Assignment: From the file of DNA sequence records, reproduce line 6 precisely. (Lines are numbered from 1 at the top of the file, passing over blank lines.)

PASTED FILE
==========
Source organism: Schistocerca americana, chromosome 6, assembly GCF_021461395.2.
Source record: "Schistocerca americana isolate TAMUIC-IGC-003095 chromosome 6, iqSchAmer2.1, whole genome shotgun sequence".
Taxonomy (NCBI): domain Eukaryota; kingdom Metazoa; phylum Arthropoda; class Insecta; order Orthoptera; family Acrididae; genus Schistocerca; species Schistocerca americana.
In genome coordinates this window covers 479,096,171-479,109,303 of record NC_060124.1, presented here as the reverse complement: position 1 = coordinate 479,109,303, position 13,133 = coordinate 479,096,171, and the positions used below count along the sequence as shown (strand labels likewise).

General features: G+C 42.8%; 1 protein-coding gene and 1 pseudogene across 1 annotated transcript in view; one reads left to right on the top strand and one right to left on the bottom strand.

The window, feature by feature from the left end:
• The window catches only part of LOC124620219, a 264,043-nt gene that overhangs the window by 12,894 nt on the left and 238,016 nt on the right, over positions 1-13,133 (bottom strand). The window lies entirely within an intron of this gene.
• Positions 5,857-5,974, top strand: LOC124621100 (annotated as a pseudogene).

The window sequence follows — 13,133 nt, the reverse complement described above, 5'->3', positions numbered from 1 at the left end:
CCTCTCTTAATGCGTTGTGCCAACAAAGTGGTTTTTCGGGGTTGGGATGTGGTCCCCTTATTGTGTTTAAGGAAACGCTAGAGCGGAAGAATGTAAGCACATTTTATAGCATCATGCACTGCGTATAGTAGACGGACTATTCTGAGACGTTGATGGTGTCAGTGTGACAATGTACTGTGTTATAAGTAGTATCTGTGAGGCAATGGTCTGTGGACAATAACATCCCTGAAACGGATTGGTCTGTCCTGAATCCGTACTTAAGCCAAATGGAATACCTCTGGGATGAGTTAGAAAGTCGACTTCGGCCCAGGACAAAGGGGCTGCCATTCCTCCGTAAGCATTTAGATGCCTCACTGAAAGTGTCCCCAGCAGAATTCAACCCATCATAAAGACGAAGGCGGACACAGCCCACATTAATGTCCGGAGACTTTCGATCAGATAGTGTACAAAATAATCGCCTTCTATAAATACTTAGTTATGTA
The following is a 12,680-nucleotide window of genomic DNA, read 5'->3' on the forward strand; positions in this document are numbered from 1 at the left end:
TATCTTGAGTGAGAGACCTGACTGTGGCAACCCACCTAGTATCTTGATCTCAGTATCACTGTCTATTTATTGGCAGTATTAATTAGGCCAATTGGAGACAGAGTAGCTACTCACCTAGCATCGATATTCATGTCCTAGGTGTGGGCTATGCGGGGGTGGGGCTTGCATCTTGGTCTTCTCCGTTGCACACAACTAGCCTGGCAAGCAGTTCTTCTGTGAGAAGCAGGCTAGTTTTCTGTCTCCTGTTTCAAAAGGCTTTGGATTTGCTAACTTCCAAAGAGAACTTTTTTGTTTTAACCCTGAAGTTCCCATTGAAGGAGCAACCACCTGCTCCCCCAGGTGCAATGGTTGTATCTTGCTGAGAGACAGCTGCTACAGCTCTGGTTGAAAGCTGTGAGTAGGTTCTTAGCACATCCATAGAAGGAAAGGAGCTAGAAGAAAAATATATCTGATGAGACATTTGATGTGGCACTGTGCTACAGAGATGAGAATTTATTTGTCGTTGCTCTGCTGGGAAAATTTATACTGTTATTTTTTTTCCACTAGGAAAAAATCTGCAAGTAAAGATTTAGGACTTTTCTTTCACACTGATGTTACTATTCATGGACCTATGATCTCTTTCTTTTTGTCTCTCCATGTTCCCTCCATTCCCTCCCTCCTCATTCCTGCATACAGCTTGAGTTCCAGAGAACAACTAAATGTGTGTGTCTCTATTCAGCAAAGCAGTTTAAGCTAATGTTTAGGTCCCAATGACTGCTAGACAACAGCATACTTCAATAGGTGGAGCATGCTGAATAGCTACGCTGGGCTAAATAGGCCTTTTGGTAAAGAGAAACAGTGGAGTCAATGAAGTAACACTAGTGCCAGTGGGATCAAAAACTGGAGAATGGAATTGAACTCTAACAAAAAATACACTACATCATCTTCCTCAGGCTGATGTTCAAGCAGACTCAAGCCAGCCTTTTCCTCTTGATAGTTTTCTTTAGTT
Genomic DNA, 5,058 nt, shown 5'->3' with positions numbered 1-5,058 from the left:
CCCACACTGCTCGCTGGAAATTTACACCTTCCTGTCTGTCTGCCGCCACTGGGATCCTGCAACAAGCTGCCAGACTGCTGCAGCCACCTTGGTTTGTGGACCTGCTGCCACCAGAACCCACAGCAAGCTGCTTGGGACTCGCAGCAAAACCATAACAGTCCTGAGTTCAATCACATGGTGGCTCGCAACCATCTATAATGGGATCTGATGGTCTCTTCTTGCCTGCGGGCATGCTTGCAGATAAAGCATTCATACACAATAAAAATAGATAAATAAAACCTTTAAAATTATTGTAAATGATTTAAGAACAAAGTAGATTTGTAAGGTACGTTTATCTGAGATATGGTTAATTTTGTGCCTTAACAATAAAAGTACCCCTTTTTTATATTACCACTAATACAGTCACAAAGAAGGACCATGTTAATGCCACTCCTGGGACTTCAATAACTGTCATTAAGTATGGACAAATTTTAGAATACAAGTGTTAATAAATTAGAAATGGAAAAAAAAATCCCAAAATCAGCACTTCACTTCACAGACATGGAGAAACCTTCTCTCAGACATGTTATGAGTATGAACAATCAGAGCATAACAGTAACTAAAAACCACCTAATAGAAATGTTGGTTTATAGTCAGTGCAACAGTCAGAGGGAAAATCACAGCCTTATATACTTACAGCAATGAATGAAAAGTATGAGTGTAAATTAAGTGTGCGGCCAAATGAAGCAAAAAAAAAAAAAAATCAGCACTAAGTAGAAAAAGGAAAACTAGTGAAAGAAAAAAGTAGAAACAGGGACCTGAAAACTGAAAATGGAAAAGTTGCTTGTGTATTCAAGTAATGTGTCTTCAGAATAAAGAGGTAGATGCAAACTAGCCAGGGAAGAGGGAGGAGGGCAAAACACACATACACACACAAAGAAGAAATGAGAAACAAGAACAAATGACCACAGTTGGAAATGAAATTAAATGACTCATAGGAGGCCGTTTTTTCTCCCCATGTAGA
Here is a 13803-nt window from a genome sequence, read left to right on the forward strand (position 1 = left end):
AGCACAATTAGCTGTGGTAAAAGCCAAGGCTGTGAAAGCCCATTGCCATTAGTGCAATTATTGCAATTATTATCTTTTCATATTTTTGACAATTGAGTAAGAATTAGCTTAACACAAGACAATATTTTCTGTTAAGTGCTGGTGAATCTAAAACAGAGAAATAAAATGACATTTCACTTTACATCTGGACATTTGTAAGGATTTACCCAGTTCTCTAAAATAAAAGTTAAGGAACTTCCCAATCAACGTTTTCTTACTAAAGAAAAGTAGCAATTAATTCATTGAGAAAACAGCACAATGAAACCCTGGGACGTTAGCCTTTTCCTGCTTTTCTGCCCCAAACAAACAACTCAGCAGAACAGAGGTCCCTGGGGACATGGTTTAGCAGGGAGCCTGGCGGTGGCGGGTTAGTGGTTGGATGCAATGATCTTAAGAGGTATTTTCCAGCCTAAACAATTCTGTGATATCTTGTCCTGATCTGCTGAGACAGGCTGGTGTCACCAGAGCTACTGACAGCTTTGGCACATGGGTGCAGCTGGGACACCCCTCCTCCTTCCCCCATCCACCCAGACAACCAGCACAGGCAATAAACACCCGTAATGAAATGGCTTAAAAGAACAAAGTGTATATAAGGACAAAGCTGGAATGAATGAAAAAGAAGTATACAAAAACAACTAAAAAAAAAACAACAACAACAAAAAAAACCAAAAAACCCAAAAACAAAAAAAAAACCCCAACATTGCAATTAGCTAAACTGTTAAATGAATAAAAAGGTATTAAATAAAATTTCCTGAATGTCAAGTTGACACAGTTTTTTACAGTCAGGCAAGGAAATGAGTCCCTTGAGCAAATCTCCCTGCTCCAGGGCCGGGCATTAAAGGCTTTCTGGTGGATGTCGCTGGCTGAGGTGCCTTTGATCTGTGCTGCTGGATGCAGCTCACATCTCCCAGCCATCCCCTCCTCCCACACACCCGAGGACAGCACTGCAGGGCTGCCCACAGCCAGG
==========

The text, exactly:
The window, feature by feature from the left end: